Squats – Arguably the king of all leg exercises, but one of the most difficult to master. Foot placement, hip mobility, hamstring flexibility and depth all contribute to a decent squat. It’s not about how low you can go but going to a just below parallel with good form. Mobility is usually one of the
key things to work on here as you go lower your muscles in your inner thigh or hamstring might be tight and start pulling your pelvis out of alignment, bringing your knees in together or causing you to have a little tail flick. As you can see to the image on the left your feet have to be quite wide and your knees pushing outwards laterally over the toes.
Here are some great stretches and mobility exercises to help you with your squat and here is one of the best videos for explainingsquat form from one of the most respected strength coaches of all time.
link to the video HERE
Preparation exercises: Glute bridge, good morning, Swiss ball squat against wall (to practice your depth going just below parallel), box squat (holding a kettle bell in front).
Check out my article: How to get the perfect squat.
Bench press – A staple for your upper body. When done correctly this exercise utilizes your chest, shoulders, triceps and lats. For this you need to create a slight arch in your back. pushing and tucking your shoulders back down behind your, pinning them into the bench, pushing your butt and your shoulders a little closer together and plant
ing your heels onto the floor.
There is a good video HERE
Bent over row – Don’t forget to work your back! There are several types of bent over
row, overhand or underhand grip. My favorite is the Pendlay row, which is an overhand row set up just like a deadlift. Rolling shoulders away from ears down your back is important here and keeping elbows in quite close to the body. Making sure you are stable through your hips by pushing outward through the knees and squeezing the movement from between your lower shoulder blades.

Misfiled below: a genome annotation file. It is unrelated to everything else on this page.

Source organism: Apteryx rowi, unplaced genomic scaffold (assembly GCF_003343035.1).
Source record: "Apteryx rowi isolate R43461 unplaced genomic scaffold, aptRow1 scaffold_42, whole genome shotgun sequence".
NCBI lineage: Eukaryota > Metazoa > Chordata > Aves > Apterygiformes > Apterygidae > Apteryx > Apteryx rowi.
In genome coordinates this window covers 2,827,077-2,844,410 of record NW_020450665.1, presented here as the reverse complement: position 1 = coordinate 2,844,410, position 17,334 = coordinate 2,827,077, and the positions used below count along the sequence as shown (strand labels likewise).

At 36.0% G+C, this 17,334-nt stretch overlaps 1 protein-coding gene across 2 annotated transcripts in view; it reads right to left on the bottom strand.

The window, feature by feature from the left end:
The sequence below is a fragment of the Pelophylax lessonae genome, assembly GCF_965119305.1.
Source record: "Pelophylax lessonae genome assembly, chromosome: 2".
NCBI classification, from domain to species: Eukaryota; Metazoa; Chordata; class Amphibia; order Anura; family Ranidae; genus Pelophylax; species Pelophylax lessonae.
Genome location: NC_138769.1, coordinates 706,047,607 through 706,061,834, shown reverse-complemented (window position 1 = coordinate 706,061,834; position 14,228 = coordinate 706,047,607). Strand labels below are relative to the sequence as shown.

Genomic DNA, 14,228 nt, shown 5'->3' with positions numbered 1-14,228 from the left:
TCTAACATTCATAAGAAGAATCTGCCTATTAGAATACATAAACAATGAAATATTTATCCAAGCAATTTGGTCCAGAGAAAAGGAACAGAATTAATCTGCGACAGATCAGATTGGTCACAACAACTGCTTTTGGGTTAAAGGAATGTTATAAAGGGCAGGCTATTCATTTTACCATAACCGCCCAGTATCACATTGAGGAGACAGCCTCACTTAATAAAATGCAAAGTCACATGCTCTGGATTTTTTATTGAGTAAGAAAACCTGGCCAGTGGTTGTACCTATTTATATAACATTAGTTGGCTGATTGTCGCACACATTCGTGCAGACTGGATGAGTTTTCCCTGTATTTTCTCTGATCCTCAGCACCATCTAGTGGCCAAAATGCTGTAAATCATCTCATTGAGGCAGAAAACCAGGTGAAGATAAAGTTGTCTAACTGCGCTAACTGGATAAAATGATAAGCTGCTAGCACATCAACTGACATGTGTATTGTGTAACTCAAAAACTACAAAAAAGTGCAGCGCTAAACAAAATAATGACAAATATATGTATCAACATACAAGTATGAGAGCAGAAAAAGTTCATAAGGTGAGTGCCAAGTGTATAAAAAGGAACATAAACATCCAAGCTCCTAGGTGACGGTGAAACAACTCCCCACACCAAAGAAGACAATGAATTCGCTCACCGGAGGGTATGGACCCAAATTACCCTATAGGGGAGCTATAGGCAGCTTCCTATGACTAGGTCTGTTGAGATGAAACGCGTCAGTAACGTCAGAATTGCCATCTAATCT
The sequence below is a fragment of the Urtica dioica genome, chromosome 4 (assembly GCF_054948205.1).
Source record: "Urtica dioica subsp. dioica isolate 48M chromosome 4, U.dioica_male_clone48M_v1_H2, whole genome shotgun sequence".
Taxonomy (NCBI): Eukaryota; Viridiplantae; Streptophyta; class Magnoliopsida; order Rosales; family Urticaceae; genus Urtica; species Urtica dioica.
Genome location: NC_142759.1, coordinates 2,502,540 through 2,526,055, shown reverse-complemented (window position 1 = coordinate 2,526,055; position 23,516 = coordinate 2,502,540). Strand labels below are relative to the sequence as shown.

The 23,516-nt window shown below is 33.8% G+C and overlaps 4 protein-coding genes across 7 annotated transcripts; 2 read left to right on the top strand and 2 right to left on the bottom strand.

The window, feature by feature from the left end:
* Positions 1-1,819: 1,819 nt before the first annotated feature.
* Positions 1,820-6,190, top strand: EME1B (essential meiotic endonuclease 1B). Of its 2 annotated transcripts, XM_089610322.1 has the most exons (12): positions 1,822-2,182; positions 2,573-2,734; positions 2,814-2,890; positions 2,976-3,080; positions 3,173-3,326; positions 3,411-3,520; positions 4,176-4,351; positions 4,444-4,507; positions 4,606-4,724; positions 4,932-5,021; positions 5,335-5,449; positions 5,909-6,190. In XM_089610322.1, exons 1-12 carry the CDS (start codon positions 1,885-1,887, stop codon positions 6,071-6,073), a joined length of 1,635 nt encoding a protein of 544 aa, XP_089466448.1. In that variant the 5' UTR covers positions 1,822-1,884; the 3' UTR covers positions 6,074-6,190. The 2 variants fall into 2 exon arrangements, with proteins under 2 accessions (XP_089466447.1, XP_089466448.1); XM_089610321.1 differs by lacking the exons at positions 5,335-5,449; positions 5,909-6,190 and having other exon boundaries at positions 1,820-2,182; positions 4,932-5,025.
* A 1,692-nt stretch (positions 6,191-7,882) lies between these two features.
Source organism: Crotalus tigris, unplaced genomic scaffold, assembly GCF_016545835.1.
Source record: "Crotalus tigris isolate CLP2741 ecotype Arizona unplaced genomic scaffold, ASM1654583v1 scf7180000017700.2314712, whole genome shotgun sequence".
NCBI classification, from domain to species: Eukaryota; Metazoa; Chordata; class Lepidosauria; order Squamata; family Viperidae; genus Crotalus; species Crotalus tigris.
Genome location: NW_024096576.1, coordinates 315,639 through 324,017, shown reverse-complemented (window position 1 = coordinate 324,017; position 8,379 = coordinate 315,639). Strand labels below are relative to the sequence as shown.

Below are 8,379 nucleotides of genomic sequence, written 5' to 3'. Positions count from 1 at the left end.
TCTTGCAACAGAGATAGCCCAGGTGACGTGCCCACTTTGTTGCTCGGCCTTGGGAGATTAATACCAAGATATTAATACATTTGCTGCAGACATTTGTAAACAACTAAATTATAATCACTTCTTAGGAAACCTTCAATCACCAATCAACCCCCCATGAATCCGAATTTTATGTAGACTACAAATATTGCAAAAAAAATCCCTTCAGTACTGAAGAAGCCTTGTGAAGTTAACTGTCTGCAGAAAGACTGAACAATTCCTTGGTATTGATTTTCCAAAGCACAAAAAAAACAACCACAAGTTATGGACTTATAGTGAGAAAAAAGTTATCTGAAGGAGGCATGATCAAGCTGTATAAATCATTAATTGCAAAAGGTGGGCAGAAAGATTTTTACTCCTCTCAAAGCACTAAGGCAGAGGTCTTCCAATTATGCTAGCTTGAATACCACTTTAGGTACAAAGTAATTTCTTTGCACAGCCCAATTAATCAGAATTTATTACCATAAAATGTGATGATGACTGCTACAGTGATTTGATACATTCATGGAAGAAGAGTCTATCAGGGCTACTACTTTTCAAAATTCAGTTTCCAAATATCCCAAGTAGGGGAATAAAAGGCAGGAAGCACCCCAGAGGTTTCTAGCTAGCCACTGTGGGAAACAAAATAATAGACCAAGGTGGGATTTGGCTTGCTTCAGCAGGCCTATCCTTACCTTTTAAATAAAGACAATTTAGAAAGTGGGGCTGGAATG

Mobility that will help – shoulder flossing, scapula stabilization, external rotation.
There is a
good video of the technique HERE
Pull up – This exercise also works your back muscles. Wide and narrow grip are both good. If you can’t pull up your own body weight then start with an assisted pull up machine, use strength bands or get your training partner to push you up either from your knees or on your upper back. When you pull yourself up think of the movement as coming from your back, like the elbows are being drawn down on a str
ing, not your arms moving, shoulders down and back concentrating on the area just above your kidneys. One common mistake is that the movement comes from the trap muscles rather than primarily from other back muscles. If this is happening then the best way to counteract it is to tilt slightly upwards so your head is look back slightly behind the bar you are pullup up to.
It takes years to perfect some of these lifts or movements so remember you should be continually looking to learn and improve how you are doing them, and don’t take the word of just anyone at the gym or even online about how to do them, research, research, research! Looking up video tips on Youtube by searching the name of the exercise and exercises that are related is a great place to start. Also check out my articles (to come) about the major muscle groups of the body and explaining external rotation and the movements in more detail. As well as going into some of these movements in more detail.